In hybrid welding, laser and arc are arranged preferably in a way that they can compensate and benefit from each other during the welding process, which implies the creation of a common interaction zone with changed characteristics in comparison to the laser welding and the arc welding alone. In contrast to this is the arrangement in which laser and arc are serving as two separate heating sources during the welding process. Several configurations have been proposed. In a parallel arrangement, there is a distance in either the vertical or horizontal direction along the path between both heating sources. In a serial arrangement, the primary and secondary heating sources are moved along the same welding path with a certain working distance, and the secondary heating source can either lead or follow the primary heating source. The first one enables a preheating of the region to be welded. It can increase the efficiency of the laser welding process because materials to be welded are locally preheated and energy losses through heat conduction are reduced. In comparison, the second one often acts like a short-time post-heat treatment of the weld that can change the weld microstructure favorably. There exists a key difference between parallel and serial process arrangement. In a serial arrangement, additional energy is dissipated within the weld seam region, whereas in the parallel arrangement, the heat flow is reduced only across the weld seam. The option to move the working area temporally enables flexibility in influencing the cooling rates in order to avoid defects.
In the hybrid laser-arc welding process, the workpiece is first heated up and melted due to the laser irradiation. The plasma arc between the consumable electrode and the workpiece continues to heat up and melt the base metal and the droplets generated at the electrode tip periodically detach and impinge onto the workpiece. Then a cavity with large depth-to-width ratio called keyhole was formed in the weld pool under the dynamical interaction of laser irradiation, plasma arc and filler droplets. An externally supplied shielding gas provides the protection of molten metal from exposing to the atmosphere. The successive weld pools create a weld bead and become a part of a welded joint when solidified. The numbers of process parameters are greatly increased in the hybrid welding, mainly including laser beam parameters, electric power parameters, laser-arc interval, electrode diameter, wire feed speed, welding speed and shielding gas. Bagger and Olsen reviewed the fundamental phenomena occurring in laser-arc hybrid welding and the principles for choosing the process parameters. Ribic et al. reviewed the recent advances in hybrid welding with emphases on the physical interactions between laser and arc, and the effects of the combined laser-arc heat source on the welding process.
Current understanding of hybrid laser-arc welding is primarily based on experimental observations. Hybrid laser-arc welding is restricted to specific applications, predominantly the joining of thick section plain carbon steels. In order to expand the applications of this joining technique and optimize the processes for its current applications, fundamental understanding of the transport phenomena and the role of each parameter becomes critical. Numerical investigations were often carried out for this purpose. Ribic et al. developed a three-dimensional heat transfer and fluid flow model for laser-GTA hybrid welding to understand the temperature field, cooling rates and mixing in the weld pool. Kong and Kovacevic developed a three-dimensional model to simulate the temperature field and thermally induced stress field in the workpiece during the hybrid laser-GTA process. Mathematical models have also been developed to simulate the weld pool formation and flow patterns in hybrid laser-GMA welding by incorporating free surfaces based on the VOF method. Generally, the typical phenomena in GMA welding such as droplets impingement into the weld pool, electromagnetic force in the weld pool and the typical phenomena in laser beaming welding such as keyhole dynamics, inverse Bremsstrahlung absorption and Fresnel absorption were considered in these models. Surface tension, buoyancy, droplet impact force and recoil pressure were considered to calculate the melt flow patterns. In the following, fundamental physics, especially transport phenomena involved in hybrid laser-arc welding will be elaborated.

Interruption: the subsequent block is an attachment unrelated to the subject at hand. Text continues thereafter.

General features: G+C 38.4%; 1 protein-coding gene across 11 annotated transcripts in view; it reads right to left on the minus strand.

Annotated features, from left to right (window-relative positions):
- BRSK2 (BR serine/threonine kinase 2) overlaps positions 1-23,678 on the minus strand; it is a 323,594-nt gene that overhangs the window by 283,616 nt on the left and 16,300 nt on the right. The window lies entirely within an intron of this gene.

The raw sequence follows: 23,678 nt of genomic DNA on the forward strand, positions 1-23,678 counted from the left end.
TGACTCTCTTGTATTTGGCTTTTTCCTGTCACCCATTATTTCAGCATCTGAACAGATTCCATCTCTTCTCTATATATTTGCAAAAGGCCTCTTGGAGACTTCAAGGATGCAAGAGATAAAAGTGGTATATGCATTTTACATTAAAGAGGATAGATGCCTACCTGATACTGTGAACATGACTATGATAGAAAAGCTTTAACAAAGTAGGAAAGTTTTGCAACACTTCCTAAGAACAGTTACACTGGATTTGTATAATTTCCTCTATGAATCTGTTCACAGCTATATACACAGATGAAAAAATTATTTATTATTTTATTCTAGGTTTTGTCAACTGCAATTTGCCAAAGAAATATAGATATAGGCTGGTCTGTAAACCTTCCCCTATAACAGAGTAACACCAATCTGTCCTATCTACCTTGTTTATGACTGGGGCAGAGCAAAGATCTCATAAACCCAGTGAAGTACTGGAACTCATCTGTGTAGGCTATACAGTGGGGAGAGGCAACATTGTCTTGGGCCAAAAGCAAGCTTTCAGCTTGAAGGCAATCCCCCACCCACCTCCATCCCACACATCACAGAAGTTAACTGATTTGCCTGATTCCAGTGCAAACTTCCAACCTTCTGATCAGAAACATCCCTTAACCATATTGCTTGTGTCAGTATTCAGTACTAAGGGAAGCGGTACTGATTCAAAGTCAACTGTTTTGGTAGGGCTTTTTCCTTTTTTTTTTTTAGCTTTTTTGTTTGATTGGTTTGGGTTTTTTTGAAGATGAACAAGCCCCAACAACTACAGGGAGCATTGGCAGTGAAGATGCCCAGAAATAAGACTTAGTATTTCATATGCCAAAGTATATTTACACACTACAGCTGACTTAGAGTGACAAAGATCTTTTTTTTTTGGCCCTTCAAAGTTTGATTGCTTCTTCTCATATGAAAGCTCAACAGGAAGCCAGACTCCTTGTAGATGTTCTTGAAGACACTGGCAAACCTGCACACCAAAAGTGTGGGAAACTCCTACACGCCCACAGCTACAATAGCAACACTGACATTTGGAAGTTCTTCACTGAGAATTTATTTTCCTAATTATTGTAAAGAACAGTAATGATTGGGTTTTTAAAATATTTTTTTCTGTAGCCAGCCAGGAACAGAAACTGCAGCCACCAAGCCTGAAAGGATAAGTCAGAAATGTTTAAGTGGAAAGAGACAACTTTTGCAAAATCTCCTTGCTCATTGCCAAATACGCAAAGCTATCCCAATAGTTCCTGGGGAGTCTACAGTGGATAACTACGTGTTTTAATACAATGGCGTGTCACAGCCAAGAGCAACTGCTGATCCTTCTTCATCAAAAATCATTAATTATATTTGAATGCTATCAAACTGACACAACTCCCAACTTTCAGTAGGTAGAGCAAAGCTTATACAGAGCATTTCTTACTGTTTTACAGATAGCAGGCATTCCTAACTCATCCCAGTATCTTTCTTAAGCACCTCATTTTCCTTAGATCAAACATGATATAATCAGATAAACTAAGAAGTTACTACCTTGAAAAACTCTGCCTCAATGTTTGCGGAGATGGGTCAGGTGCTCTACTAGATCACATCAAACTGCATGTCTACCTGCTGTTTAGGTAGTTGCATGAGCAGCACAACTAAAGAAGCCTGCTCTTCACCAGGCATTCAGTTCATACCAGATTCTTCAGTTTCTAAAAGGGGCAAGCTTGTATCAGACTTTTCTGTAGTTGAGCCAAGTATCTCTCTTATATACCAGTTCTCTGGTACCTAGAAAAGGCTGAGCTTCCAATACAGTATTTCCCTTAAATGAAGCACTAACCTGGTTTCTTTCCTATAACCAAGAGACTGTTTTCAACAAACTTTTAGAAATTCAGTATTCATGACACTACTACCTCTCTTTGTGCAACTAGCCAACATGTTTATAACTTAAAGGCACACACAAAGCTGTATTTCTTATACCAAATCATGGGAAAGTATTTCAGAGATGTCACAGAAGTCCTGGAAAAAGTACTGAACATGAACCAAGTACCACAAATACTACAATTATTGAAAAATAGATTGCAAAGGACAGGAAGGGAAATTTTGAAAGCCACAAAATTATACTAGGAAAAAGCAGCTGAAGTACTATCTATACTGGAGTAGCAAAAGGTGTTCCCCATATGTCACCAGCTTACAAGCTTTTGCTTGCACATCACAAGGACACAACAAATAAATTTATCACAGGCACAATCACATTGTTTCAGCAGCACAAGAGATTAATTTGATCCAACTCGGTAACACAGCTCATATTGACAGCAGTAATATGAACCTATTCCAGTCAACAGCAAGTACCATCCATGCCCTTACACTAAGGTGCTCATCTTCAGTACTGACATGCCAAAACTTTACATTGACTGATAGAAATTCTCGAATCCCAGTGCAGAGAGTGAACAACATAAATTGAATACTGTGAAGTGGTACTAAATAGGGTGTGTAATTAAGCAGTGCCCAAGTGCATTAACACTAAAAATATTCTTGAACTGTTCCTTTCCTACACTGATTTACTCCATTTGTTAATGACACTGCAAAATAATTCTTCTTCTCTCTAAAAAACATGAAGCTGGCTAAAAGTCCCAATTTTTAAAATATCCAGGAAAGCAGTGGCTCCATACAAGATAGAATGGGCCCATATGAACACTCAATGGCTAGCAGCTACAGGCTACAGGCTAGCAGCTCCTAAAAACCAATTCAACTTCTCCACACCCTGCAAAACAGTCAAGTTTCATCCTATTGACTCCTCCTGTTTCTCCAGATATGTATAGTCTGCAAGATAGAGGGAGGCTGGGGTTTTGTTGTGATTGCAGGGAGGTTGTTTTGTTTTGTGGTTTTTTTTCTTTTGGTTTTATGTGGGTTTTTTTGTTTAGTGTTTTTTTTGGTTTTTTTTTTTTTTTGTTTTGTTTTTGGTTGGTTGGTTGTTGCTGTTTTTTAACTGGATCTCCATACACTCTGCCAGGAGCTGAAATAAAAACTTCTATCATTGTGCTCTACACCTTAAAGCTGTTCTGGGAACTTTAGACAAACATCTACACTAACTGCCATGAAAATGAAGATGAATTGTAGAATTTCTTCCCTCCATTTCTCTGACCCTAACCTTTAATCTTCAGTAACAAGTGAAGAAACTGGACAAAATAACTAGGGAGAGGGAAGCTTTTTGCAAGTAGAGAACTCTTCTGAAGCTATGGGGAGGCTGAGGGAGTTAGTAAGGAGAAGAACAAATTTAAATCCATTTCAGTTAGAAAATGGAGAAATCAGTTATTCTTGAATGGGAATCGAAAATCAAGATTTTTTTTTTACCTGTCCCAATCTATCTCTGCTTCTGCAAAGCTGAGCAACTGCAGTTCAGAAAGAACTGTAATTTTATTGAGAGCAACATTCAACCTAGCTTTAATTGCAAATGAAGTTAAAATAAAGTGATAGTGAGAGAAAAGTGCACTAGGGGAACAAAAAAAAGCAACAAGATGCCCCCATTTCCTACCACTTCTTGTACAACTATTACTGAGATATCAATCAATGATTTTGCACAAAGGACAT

Since hybrid laser-arc welding involves laser welding, arc welding and their interactions as well, complicated physical processes like metal melting and solidification; melt flow; keyhole plasma formation; arc plasma formation and convection are typically involved, which results in very complex transport phenomena in this welding process. As known, transport phenomena in welding, such as heat transfer; melt flow; and plasma flow, can strongly affect both metallurgical structures and mechanical properties of the weld[41-45]. In the following, transport phenomena in hybrid welding will be discussed and particular attentions are given to 1) arc plasma formation and its effect on metal transfer and weld pool dynamics; 2) laser-induced plasma formation and laser-plasma interaction; 3) recoil pressure and other possible mechanisms contributing to keyhole formation and dynamics; 4) the interplay among various process parameters; and 5) plasma - filler metal - weld pool interactions.
Due to the different natures of heat and mass transfer mechanisms in metal and plasma, different models are developed to study the fundamental physics in hybrid laser-arc welding. One is for the metal region containing base metal, electrode, droplets, and arc plasma. The other is for the keyhole region containing laser-induced plasma. There is a free surface (liquid/vapor interface) separating these two regions. For the metal region, continuum formation is used to calculate the energy and momentum transport. For the keyhole plasma region, laser-plasma interaction and the laser energy absorption mechanism will be discussed. These two regions are coupled together and the VOF technique is used to track the interface between these two regions.